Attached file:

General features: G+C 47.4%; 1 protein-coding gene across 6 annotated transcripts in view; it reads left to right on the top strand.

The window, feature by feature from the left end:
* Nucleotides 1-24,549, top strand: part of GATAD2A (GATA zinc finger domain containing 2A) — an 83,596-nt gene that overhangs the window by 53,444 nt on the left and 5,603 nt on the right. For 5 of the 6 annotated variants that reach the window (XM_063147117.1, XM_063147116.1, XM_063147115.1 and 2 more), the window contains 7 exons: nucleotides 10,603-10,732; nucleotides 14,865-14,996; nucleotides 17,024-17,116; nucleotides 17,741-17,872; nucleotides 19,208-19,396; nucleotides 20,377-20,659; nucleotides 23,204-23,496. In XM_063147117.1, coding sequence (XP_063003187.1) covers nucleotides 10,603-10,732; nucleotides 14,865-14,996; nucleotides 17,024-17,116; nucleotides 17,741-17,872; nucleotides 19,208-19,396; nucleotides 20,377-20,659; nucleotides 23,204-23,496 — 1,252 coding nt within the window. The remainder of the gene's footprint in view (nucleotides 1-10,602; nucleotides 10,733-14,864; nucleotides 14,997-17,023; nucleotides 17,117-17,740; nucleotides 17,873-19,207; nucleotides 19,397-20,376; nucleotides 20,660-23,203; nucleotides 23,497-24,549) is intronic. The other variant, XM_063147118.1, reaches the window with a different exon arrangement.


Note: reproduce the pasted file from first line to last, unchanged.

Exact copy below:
General features: G+C 47.4%; 1 protein-coding gene across 6 annotated transcripts in view; it reads left to right on the top strand.

The window, feature by feature from the left end:
* Nucleotides 1-24,549, top strand: part of GATAD2A (GATA zinc finger domain containing 2A) — an 83,596-nt gene that overhangs the window by 53,444 nt on the left and 5,603 nt on the right. For 5 of the 6 annotated variants that reach the window (XM_063147117.1, XM_063147116.1, XM_063147115.1 and 2 more), the window contains 7 exons: nucleotides 10,603-10,732; nucleotides 14,865-14,996; nucleotides 17,024-17,116; nucleotides 17,741-17,872; nucleotides 19,208-19,396; nucleotides 20,377-20,659; nucleotides 23,204-23,496. In XM_063147117.1, coding sequence (XP_063003187.1) covers nucleotides 10,603-10,732; nucleotides 14,865-14,996; nucleotides 17,024-17,116; nucleotides 17,741-17,872; nucleotides 19,208-19,396; nucleotides 20,377-20,659; nucleotides 23,204-23,496 — 1,252 coding nt within the window. The remainder of the gene's footprint in view (nucleotides 1-10,602; nucleotides 10,733-14,864; nucleotides 14,997-17,023; nucleotides 17,117-17,740; nucleotides 17,873-19,207; nucleotides 19,397-20,376; nucleotides 20,660-23,203; nucleotides 23,497-24,549) is intronic. The other variant, XM_063147118.1, reaches the window with a different exon arrangement.